Friday, February 21, 2014

What Entrepreneurs Should Learn From WhatsApp

Facebook's acquisition of WhatsApp for $19 billion has dominated all news in Silicon Valley for the past 48 hours.  Yesterday, I was at a urinal, and a group of people asked me what I thought.  Most of the discussion seems to be around whether Mark Zuckerberg was crazy to pay so much for a relatively simple messaging app.

To save time, here's my take on the WhatsApp acquisition, and perhaps more important, what entrepreneurs can learn from it.

1. Is Mark Zuckerberg crazy to pay $19 billion for WhatsApp?

I'm not sure.  $19 billion is a lot of money for a simple messaging app, even if it has 450 million active users.  According to what I've read, WhatsApp had revenues of $20 million in 2013.  That means Facebook paid 950 times trailing revenues for WhatsApp.  In case you're wondering, Facebook trades at 22 times revenues.  It will take a lot for WhatsApp to justify that acquisition price.

2. Why did Zuckerberg pay so much for WhatsApp?

Here I'm on firmer ground.  I understand both why Zuckerberg was willing to pay, and why he was willing to pay so much.

Zuckerberg was willing to pay for WhatsApp because he couldn't afford to let Google acquire WhatsApp.  Google's social initiatives are dead in the water, and aside from Android, so are its mobile initiatives.  Acquiring WhatsApp would instantly have placed Google in a powerful position in social, mobile, and photos.  Zuck wasn't afraid of WhatsApp as an independent company, he was afraid of WhatsApp as a part of Google.

Don't forget, Google was criticized for paying $1.6 billion for YouTube.  But doing so kept any of its rivals from owning online video, and if Google were to spin out YouTube today, it would probably sell for well North of $19 billion.

Zuckerberg was willing to pay so much for WhatsApp because WhatsApp held the advantageous ground in the negotiation.  WhatsApp's revenues were $20 million in 2013, and were going to skyrocket in 2014 (more on that later).  It also had tens of millions of Sequoia's cash still in the bank.  It didn't need to sell.  That meant that if you wanted to buy WhatsApp, you needed to make an offer they couldn't refuse, and preferably an offer that would preempt a bidding war.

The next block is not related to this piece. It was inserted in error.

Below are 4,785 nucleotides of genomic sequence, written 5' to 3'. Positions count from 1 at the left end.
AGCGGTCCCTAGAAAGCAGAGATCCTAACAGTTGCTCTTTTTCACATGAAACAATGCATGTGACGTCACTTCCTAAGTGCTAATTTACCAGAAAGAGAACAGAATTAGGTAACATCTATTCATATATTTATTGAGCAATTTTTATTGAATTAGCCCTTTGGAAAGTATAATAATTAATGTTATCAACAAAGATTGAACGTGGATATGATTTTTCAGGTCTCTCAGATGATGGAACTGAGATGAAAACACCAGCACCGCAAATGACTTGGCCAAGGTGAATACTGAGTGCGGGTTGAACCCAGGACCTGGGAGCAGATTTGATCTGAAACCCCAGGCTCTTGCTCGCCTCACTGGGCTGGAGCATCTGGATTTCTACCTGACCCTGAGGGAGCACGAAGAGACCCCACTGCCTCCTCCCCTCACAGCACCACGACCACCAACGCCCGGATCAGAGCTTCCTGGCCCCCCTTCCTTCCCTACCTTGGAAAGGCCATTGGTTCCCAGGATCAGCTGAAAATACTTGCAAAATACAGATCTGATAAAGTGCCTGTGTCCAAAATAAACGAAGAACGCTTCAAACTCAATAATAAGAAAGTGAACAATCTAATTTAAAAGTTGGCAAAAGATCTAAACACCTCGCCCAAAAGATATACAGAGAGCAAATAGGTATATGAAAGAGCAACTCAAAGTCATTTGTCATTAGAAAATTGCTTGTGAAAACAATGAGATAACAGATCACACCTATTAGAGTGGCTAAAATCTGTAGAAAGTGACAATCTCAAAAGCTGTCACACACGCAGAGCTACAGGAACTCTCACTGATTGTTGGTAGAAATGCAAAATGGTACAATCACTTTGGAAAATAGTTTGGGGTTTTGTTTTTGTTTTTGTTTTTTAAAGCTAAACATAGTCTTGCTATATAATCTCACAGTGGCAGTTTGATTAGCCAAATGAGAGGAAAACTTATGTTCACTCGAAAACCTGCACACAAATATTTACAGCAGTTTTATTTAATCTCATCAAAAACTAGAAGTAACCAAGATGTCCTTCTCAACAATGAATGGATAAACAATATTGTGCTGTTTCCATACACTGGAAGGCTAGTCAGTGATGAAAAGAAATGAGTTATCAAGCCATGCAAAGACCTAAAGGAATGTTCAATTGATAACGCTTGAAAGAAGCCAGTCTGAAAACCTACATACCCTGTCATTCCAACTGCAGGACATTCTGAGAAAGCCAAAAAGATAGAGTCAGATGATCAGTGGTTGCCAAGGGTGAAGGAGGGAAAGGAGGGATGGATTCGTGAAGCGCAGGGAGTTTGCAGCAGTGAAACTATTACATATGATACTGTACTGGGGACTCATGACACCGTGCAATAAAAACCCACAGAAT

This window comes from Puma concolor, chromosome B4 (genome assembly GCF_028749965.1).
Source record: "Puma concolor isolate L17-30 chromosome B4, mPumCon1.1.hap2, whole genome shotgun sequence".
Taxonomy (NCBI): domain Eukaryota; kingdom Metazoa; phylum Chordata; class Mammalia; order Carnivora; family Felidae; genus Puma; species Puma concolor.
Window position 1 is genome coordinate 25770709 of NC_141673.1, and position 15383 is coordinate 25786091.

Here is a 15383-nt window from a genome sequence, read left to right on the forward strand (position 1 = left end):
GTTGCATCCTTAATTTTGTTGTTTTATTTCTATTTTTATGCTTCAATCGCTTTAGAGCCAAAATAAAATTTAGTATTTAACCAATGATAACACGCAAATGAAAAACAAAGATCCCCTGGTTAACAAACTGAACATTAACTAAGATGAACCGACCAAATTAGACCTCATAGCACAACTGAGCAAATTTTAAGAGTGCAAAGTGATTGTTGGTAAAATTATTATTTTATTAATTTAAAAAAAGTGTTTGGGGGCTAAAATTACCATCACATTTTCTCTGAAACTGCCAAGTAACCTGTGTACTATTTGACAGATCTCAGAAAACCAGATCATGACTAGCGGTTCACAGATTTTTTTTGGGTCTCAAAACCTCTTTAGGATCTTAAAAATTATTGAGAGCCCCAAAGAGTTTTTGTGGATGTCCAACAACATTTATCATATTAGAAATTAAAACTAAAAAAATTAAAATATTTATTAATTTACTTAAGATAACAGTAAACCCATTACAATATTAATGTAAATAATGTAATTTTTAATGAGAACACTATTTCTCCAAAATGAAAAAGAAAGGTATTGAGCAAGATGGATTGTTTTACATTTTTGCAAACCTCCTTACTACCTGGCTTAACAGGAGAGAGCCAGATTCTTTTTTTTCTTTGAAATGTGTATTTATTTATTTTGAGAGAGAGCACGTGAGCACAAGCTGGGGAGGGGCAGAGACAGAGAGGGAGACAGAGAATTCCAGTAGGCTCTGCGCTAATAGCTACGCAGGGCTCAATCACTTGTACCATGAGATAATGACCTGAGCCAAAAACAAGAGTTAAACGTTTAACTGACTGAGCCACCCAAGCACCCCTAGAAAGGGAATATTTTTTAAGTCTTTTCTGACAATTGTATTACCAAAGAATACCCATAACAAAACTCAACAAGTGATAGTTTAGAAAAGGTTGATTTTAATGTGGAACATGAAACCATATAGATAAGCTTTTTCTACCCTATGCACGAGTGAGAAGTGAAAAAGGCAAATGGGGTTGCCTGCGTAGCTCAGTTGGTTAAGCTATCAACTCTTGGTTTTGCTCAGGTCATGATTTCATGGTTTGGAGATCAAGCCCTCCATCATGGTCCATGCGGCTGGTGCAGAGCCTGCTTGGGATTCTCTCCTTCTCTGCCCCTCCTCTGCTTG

Google had already offered $10 billion for WhatsApp; $19 billion represented a "Godfather" offer that WhatsApp would take without shopping around.

3. What lessons should entrepreneurs learn from WhatsApp?

A. Traction is everything.

WhatsApp, as many developers had repeated to me in a dazed voice in the past few days, is a simple messaging app.  Its technology is nothing special.  It's valuable because it has 450 million active users and a monetization strategy that seems to be working.

B. Don't raise money until you have to.

While WhatsApp raised a healthy $58.3 million from Sequoia, the bulk of that came last year, after the company had already demonstrated traction.  WhatsApp raised $250K as a seed round, then $8 million in a Series A 18 months later.

As a result, the founders Jan Koum ($6.8 billion) and Brian Acton ($3.2 billion) owned over half the company at the time of the sale.  A more typical stake after raising multiple rounds might be 10-20% for all the founders.  That would still leave the founders as billionaires, but it's way less than what they earned thanks to their careful capital efficiency.

C. Stay lean.

WhatsApp had 55 employees.  Why would they need to bloat themselves with more?  And staying lean allowed them to conserve capital and show the path to profitability that forced Facebook to overpay.

4. WhatsApp's $19 billion business model

The thing that impresses me the most about WhatsApp isn't the acquisition price, but the fact that they may have pioneered a new business model.

WhatsApp is free for the first year, and $1/year thereafter.  That means that with 450 million active users, they were going to see their revenues skyrocket from $20 million into the hundreds of millions in 2014.

This is a brilliant new business model for mass consumer apps--it's effectively free, because no one cares about paying $1 a year from now, but it also provides a great deal of revenue certainty.

$1 is small enough that no active user will hesitate to pay, but large enough (given the adoption) to build a massively profitable business.

It wouldn't surprise me to see this business model get adopted by a lot of future consumer apps!

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